The downside of leaving an overprint space is that venues have to either put the print through their photocopier with their info added, or pop stickers on each. It’s important to note that gloss or digitally printed posters/ flyers cannot be overprinted. They should be matt, litho printed, and in a paper weight which will not block up small arts centre’s machines (ask your printer for advice on this). I checked that either overprinting  or stickering was ok with the venues first. Occasionally, a venue will stipulate that you do the overprinting (or they will charge for it) in your contract, so check this before you sign!

Because getting posters printed in litho is very expensive for relatively small quantities, Urban offered to merge the poster files with the overprint files. I used Mail Merge (or rather, a Mac equivalent) to create these, from a spreadsheet of the venue’s info with date/ time/ booking info/ social media handles. Urban then digitally printed the files, with individual venue info on each.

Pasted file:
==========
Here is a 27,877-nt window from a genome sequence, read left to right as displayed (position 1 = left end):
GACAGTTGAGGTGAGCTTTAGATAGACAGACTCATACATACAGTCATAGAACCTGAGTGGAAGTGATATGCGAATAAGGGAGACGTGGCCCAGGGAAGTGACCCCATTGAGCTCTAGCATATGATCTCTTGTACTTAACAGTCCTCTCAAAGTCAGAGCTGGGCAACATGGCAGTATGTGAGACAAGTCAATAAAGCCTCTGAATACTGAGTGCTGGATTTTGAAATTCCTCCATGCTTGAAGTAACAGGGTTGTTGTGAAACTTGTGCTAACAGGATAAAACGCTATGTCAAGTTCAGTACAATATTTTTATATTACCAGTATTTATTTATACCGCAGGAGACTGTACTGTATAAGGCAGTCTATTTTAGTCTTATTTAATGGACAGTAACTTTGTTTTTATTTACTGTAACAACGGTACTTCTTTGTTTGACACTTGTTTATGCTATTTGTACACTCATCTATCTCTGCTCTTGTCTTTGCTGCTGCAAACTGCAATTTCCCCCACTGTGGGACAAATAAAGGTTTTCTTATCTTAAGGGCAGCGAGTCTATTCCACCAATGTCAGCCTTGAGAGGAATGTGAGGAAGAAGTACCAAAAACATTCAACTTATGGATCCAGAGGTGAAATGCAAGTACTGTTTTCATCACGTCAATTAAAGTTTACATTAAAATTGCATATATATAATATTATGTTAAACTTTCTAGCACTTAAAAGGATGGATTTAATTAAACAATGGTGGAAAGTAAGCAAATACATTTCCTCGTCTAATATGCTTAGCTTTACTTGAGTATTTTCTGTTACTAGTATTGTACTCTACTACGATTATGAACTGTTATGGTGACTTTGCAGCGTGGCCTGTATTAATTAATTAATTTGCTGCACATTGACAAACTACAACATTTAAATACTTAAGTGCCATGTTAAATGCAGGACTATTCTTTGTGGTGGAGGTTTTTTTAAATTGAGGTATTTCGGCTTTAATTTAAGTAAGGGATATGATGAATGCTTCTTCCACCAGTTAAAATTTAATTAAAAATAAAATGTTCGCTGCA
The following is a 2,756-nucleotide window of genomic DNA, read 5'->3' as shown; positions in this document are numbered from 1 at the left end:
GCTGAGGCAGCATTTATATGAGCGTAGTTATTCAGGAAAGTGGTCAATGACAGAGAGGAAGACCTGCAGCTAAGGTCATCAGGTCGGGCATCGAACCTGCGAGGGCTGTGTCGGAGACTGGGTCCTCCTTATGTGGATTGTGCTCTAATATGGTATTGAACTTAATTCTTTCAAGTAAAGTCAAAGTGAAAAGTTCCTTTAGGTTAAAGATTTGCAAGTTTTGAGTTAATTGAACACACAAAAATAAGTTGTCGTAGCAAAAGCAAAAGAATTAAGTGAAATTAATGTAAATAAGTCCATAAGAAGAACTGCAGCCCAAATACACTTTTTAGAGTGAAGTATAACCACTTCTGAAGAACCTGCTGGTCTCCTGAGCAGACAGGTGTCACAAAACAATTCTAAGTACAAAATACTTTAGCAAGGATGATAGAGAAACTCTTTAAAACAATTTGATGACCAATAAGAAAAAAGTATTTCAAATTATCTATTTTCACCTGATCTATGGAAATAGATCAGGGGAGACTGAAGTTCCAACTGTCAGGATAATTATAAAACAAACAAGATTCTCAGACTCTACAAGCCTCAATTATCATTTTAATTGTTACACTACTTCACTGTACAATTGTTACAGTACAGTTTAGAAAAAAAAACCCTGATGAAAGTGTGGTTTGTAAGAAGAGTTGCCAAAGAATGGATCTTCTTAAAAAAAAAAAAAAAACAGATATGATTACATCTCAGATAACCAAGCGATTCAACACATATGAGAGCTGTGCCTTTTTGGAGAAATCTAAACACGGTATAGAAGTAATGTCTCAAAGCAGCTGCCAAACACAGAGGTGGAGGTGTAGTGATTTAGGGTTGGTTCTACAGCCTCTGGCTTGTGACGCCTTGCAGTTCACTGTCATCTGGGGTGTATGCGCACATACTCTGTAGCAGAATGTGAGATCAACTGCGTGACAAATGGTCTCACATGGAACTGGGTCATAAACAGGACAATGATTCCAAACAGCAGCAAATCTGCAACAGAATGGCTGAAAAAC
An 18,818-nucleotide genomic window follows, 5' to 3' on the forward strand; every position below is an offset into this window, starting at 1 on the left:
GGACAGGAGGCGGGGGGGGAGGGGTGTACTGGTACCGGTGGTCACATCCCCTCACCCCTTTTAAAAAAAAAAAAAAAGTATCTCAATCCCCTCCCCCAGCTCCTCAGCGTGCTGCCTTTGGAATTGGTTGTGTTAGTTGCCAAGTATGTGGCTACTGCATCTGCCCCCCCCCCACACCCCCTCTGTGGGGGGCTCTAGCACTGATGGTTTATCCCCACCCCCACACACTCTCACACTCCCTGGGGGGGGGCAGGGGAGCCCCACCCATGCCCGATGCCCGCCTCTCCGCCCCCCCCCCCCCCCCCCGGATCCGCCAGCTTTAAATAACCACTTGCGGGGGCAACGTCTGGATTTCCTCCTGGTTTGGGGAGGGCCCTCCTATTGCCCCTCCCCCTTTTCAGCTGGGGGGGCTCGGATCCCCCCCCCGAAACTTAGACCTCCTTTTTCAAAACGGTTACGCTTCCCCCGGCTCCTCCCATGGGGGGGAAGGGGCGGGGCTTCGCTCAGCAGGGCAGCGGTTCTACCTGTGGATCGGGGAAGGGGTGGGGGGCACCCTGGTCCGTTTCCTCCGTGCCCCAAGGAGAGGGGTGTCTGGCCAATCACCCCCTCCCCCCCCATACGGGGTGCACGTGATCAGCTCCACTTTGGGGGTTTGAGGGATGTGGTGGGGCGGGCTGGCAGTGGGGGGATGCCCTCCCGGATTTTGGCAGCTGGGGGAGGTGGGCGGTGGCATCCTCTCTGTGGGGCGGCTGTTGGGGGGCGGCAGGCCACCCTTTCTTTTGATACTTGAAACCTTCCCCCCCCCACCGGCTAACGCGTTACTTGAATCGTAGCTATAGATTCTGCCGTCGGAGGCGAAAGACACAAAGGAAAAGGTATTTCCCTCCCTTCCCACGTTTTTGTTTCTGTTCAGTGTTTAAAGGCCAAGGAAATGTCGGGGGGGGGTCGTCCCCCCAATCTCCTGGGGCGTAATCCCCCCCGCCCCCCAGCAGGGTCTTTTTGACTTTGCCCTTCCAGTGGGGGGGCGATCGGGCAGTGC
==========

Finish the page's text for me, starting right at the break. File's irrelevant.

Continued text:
For Circus Geeks’ print, we also asked Urban to overprint the flyers as well as the posters (for which there was a small extra charge, but I think it’s worth it for venues to receive it all ready to go). 

Once Urban have printed, they deliver to London by courier the next lunchtime. I sent the files on Tuesday, and received the print on Friday.

Circus Geeks print came to just over £1000 (15250 overprinted flyers, 600 A4, 380 A3 in a mixture of English & bilingual Welsh-English plus 27 front of house displays)
Gameshow’s was £270 (3500 flyers, 220 A4, 150 A3)

I asked each venue exactly how much print the wanted before ordering. This informed the quantities I got printed, rather than trying to guess in advance. This means not having to turn extra boxfuls into impromptu furniture, or a sad trip to the recycling bin.

Venues asked for between 150 and 2500 flyers- with the majority asking for 500 or 1000. 
Poster quantities were a little more consistent- most wanted 20-30 x A4, and 10-20 x A3.